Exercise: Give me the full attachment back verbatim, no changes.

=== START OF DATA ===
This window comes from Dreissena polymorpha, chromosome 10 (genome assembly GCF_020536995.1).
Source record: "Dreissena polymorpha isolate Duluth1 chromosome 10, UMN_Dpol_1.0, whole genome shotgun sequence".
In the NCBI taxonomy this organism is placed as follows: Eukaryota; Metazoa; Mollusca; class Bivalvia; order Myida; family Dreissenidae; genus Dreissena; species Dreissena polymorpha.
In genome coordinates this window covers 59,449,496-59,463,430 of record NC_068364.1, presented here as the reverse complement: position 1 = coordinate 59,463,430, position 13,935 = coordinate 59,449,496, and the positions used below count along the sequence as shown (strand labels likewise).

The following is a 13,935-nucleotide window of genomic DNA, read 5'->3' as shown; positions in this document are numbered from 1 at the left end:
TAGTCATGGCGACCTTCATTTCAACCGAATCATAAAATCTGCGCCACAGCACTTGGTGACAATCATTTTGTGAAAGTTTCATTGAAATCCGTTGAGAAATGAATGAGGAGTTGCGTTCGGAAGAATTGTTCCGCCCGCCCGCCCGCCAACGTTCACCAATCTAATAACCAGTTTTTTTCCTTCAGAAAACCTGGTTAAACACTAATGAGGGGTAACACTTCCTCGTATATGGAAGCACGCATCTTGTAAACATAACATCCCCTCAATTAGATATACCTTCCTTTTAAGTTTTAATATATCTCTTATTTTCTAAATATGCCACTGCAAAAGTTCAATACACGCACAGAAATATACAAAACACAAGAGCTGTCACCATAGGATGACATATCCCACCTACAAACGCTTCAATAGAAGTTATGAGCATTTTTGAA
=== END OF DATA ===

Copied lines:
This window comes from Dreissena polymorpha, chromosome 10 (genome assembly GCF_020536995.1).
Source record: "Dreissena polymorpha isolate Duluth1 chromosome 10, UMN_Dpol_1.0, whole genome shotgun sequence".
In the NCBI taxonomy this organism is placed as follows: Eukaryota; Metazoa; Mollusca; class Bivalvia; order Myida; family Dreissenidae; genus Dreissena; species Dreissena polymorpha.
In genome coordinates this window covers 59,449,496-59,463,430 of record NC_068364.1, presented here as the reverse complement: position 1 = coordinate 59,463,430, position 13,935 = coordinate 59,449,496, and the positions used below count along the sequence as shown (strand labels likewise).

The following is a 13,935-nucleotide window of genomic DNA, read 5'->3' as shown; positions in this document are numbered from 1 at the left end:
TAGTCATGGCGACCTTCATTTCAACCGAATCATAAAATCTGCGCCACAGCACTTGGTGACAATCATTTTGTGAAAGTTTCATTGAAATCCGTTGAGAAATGAATGAGGAGTTGCGTTCGGAAGAATTGTTCCGCCCGCCCGCCCGCCAACGTTCACCAATCTAATAACCAGTTTTTTTCCTTCAGAAAACCTGGTTAAACACTAATGAGGGGTAACACTTCCTCGTATATGGAAGCACGCATCTTGTAAACATAACATCCCCTCAATTAGATATACCTTCCTTTTAAGTTTTAATATATCTCTTATTTTCTAAATATGCCACTGCAAAAGTTCAATACACGCACAGAAATATACAAAACACAAGAGCTGTCACCATAGGATGACATATCCCACCTACAAACGCTTCAATAGAAGTTATGAGCATTTTTGAA